throbbing, powerful, flinging dust and small stones,
as it clears the swaying tops of neighboring redwoods,
and gives the empty,clear, and calm air
substance, color, and turbulence.
We shield our eyes and turn away
from the spinning propellers as the
helicopter floats slowly down
closer and closer to the playground:
ten feet, six, five, one, done;
and lightly resting on gray pavement,
on the hopscotch lines and painted stars and planets,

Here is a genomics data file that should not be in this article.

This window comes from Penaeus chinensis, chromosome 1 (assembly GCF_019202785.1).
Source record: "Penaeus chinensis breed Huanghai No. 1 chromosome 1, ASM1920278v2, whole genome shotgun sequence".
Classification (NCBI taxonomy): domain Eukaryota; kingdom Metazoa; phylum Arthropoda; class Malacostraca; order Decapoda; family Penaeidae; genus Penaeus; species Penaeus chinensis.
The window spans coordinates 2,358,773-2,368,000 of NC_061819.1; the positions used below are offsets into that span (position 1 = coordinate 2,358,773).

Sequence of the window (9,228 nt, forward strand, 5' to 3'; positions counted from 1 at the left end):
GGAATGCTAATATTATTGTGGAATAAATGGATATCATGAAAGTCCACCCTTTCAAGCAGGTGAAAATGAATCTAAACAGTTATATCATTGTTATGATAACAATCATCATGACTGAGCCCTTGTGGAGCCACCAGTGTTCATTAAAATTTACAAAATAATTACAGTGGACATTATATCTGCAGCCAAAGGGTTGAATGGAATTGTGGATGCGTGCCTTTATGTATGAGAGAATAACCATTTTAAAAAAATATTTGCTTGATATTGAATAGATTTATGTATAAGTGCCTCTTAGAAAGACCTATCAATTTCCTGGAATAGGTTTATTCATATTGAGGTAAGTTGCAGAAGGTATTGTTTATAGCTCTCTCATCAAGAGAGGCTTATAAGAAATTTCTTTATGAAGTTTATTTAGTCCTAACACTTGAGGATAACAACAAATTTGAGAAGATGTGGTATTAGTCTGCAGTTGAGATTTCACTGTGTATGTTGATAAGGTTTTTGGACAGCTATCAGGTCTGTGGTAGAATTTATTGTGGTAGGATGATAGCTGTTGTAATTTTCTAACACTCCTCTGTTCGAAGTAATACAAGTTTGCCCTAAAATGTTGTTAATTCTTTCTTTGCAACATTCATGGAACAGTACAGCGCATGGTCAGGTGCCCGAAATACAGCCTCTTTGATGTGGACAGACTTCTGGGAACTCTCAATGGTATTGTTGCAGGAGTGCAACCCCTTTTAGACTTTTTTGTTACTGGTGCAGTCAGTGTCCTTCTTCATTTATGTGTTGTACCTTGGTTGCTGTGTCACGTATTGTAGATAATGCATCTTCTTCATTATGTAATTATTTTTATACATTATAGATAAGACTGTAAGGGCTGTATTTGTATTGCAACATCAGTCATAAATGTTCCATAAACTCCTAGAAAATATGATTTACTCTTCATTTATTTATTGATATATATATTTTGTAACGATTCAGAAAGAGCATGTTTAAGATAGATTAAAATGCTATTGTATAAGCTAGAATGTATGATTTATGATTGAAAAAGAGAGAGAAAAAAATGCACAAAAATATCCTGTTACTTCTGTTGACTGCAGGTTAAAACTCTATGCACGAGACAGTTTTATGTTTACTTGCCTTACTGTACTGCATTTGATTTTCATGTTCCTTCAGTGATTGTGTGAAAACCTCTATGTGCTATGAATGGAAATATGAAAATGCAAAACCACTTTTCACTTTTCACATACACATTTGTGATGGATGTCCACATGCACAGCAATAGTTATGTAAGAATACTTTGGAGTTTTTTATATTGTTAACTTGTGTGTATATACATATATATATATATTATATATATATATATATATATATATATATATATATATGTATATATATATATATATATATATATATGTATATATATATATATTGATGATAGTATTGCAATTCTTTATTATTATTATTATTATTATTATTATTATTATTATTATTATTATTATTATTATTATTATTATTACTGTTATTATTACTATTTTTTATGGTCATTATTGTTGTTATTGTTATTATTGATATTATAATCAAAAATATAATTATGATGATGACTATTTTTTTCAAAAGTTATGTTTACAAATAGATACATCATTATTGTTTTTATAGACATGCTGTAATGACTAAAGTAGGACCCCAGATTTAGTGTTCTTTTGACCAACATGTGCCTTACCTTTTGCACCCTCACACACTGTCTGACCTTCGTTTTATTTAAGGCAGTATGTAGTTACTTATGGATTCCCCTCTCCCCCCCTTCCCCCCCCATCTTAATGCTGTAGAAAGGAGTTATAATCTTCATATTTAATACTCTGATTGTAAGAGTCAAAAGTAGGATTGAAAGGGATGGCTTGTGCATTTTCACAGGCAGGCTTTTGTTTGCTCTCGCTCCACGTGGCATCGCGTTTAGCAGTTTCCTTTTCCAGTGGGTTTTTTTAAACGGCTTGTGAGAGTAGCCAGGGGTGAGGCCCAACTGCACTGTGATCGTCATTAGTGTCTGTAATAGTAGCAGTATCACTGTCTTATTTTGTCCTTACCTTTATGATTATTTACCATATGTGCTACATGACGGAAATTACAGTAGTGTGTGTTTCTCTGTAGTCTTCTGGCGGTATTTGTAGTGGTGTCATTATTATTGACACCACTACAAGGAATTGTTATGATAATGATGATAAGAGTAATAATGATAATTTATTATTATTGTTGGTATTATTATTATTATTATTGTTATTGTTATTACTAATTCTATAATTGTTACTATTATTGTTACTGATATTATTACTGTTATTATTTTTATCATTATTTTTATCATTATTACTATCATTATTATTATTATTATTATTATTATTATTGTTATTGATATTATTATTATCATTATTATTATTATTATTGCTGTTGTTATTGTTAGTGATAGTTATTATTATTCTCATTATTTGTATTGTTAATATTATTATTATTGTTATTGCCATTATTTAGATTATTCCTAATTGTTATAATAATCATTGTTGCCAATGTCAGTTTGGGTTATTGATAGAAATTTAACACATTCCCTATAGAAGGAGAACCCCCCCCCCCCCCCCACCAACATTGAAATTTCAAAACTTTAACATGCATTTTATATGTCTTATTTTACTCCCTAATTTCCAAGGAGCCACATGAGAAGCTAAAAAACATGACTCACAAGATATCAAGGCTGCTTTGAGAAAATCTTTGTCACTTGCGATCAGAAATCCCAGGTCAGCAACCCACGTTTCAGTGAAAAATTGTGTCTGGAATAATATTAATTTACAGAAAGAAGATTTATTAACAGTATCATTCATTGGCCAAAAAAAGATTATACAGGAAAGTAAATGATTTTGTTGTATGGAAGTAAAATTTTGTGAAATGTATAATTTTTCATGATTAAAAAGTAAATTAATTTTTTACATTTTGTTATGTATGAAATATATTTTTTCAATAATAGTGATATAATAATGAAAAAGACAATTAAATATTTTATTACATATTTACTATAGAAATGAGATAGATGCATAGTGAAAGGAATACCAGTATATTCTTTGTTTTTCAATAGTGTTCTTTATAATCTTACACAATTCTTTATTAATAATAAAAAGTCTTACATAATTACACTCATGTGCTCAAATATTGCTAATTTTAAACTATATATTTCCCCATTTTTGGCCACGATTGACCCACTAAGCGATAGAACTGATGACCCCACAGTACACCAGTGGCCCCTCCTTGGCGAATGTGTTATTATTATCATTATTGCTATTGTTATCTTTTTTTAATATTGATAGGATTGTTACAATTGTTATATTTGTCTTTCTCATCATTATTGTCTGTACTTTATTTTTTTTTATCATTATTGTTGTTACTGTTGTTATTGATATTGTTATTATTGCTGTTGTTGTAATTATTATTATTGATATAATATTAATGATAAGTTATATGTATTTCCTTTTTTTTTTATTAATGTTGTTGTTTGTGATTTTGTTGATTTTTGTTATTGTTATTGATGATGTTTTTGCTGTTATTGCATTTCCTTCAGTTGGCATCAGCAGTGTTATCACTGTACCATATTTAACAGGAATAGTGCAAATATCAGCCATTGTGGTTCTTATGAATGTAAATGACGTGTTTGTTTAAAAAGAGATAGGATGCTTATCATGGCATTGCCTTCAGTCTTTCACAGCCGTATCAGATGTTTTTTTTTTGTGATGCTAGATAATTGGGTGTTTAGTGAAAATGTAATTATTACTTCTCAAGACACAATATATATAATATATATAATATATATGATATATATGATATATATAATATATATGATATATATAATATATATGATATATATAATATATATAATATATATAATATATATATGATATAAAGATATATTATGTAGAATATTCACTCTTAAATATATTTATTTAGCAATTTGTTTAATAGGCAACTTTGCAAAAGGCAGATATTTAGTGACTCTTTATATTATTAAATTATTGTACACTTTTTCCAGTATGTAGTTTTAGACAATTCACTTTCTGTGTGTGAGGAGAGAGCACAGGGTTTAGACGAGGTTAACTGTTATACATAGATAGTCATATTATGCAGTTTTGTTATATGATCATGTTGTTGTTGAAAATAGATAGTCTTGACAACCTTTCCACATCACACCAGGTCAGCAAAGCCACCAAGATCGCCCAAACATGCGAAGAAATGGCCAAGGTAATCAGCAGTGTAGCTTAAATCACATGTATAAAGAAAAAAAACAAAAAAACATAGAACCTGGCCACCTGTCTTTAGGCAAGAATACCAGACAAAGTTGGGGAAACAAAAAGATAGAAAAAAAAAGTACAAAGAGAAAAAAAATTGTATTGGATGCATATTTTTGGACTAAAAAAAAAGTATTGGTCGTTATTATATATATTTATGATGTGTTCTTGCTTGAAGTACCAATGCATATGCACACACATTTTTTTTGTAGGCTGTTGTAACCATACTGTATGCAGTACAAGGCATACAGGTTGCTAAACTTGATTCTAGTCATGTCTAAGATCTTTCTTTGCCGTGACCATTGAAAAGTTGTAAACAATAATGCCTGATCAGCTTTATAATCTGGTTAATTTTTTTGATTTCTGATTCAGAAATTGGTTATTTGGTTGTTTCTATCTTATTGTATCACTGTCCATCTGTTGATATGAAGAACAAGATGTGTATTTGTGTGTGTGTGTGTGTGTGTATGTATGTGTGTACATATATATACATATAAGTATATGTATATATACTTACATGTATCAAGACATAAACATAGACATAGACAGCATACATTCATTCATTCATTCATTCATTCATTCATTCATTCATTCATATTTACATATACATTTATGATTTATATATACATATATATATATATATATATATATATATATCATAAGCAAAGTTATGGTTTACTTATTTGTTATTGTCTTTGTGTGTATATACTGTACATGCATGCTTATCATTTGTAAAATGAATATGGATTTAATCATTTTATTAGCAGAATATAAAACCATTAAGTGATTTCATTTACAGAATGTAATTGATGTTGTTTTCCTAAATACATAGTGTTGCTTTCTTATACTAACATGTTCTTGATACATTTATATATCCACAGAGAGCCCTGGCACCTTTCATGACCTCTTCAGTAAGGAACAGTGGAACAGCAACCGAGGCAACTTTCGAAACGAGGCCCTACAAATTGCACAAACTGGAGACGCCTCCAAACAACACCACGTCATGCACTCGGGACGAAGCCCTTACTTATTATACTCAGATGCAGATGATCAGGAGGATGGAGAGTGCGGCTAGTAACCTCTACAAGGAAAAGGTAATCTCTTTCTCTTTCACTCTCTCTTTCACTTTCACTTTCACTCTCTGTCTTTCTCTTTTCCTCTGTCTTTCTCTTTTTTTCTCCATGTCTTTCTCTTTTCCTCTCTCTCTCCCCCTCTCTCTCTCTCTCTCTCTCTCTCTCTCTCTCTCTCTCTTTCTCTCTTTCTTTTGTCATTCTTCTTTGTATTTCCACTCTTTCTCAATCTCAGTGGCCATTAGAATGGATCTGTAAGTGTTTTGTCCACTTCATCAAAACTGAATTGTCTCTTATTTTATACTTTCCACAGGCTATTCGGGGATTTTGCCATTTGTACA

the roar of its motor drops from banshee scream
to diminished moan, and finally to whisper
as blurred blades slow, and the flight finishes,
and all motion stops.
Then the school children take over, shouting
as they rush, straining against teachers’ restraint,
to see this amazing machine come to visit.
They gape at what is usually a speck in the sky,
but here it is huge and amazing,
up close, and so real!
After peering in windows, and touching gleaming doors,
and the short speech by the pilot,
(so cool in shades and blue flight-suit)
the scheduled visit ends, and the helicopter
springs again to life, and leaps
into brilliant May sunshine, into
the hard blue sky, and